The Bubonic Plague

Humanity survived a variety of diseases that had caused much suffering and losses. The Bubonic plague remains the epidemic that took thousands of human lives in different corners of Europe. The purpose of this work is to explore deeply the reasons, features, consequences, and symptoms of the Bubonic Plague as well as to describe Muslim and Christian reactions to it.

The Bubonic plague is the type of disease that is transmitted through bites of infected animals or through already infected people. If untreated, this disease kills approximately two thirds of adults during four days in case of an epidemic. As back then quantity of this disease’s victims was enormous, the Bubonic plague was also called the Black Death. According to Haensch et al., “from AD 1347 to AD 1353, the Black Death killed tens of millions of people in Europe, leaving misery and devastation in its wake, with successive epidemics ravaging the continent until the 18th century”.

Little stated that the first case of bubonic plague was recorded in the Byzantine Empire and called the Plague of Justinian in the name of infected imperator, who managed to survive with the help of treatment (9). The second outbreak of this infection was the above-mentioned Black Death. According to Cohn, this disease hit in 1347 and killed one third of the Europeans. The Medieval society, which became crueler because of this plague, had enhanced its negative consequences. For instance, the epidemic was followed by “increased warfare, crime, popular revolt, waves of flagellants, and persecution” (Cohn 705). The researchers suggest that bubonic plague originated in China, then came to Italy, and spread on the European countries. However, Martin reported the first record of bubonic plague in Mongolia approximately in 1330 A.D. (14). The Mongols were the ones who had brought this disease from the Caspian Sea to southern Russia, the Black Sea, and Italy, where this plague was transported by infected fleas on rats on boards of the ships.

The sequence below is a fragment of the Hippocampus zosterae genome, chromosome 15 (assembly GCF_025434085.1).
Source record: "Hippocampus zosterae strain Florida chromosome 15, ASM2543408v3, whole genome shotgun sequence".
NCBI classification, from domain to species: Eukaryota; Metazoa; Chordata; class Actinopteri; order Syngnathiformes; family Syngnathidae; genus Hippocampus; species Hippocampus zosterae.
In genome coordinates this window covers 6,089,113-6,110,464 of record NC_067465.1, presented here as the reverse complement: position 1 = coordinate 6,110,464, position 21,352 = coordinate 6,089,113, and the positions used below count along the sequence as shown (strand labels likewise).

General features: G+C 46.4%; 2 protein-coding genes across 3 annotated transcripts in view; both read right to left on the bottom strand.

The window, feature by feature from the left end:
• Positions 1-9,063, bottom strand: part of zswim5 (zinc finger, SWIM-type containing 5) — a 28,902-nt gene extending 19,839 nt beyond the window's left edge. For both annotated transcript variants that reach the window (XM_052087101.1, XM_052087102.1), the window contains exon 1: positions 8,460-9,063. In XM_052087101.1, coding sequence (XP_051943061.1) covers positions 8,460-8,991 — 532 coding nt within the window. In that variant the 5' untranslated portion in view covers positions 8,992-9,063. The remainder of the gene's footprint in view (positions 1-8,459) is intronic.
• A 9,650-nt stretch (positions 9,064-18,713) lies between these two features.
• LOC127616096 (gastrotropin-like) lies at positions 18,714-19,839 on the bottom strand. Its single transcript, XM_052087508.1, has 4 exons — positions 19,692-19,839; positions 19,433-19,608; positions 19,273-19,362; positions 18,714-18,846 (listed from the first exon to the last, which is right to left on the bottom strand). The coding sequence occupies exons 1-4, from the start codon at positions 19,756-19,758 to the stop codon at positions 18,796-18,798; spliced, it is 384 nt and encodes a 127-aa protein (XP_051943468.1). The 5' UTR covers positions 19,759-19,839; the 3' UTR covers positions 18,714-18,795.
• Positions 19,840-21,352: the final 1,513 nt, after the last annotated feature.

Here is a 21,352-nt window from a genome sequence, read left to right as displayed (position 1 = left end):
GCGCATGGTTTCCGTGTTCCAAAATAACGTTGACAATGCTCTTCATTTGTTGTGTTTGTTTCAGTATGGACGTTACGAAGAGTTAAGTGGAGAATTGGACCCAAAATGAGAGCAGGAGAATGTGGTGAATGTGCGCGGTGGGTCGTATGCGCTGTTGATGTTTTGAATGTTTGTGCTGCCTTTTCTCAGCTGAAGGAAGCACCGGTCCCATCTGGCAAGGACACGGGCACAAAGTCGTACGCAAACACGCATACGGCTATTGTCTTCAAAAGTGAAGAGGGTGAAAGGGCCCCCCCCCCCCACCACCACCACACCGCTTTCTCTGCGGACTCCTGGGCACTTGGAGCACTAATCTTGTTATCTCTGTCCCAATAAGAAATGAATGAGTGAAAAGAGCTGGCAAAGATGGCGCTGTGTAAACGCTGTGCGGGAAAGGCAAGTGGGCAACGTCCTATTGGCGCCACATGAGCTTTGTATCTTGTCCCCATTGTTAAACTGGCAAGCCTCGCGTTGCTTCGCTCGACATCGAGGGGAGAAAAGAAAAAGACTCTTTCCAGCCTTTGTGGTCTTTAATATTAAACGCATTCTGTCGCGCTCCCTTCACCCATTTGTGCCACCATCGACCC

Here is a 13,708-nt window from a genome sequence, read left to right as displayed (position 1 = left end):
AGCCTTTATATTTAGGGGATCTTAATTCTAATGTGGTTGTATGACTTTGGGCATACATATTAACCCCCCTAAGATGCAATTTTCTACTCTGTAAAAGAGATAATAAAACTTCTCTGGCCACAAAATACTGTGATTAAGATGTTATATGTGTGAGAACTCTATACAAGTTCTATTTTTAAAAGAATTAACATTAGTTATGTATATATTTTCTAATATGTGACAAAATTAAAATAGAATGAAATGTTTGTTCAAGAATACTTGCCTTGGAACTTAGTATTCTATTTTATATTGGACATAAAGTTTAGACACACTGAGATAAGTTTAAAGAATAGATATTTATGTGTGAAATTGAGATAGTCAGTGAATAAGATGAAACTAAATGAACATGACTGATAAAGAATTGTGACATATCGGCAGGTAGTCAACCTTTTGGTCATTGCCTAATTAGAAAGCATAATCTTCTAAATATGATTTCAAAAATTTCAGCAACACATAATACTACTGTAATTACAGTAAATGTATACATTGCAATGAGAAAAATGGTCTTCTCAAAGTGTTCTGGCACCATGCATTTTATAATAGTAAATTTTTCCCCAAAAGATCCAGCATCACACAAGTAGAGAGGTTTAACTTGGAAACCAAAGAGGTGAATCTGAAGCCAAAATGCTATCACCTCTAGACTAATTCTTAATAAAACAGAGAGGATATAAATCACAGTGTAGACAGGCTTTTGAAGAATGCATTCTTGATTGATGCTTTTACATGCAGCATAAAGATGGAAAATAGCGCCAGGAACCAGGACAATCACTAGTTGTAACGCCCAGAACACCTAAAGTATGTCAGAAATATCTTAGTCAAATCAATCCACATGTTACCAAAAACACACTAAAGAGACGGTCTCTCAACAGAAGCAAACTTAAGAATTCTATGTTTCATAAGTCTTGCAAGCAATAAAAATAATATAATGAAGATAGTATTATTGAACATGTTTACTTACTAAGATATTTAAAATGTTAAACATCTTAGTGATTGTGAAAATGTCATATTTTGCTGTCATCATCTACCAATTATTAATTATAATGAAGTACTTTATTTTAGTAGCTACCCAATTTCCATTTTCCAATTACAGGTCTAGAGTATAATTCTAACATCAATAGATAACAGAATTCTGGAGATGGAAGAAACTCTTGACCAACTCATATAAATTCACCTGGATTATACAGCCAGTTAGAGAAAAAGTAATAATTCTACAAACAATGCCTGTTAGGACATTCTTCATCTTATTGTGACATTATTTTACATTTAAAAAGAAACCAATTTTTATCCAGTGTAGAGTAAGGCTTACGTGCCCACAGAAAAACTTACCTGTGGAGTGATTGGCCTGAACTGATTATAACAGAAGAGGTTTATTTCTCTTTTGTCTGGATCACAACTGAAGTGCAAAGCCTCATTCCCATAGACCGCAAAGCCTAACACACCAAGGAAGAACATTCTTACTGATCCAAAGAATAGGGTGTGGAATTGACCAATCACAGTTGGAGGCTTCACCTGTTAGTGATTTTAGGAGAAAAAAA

Although the bubonic plague had caused deaths and suffering, it was perceived by the Medieval society as a punishment of God. People who were unaware of causes, treament, and origin of bubonic plague supposed that they could avoid this disease by walking with flowers around their nose. The only way to be treated from the bubonic plague was to be forgiven by God. For example, people hoped to get divine forgiveness by carving ‘Lord have mercy on us’ onto their doors. Nevertheless, soon, the Europeans created some adequate and needed rules to resist bubonic plague. In the Italian city of Pistoia, for instance, citizens were not allowed to visit the plague-infected districts, and had the inhabitants done it, they were not allowed to come back to the city. Other rules stated than linen or woolen goods were prohibited to be imported to the city. Nevertheless, despite a number of restrictions and prohibitions, Pistoia became infected. Those who were not infected gathered and isolated themselves from the ill people.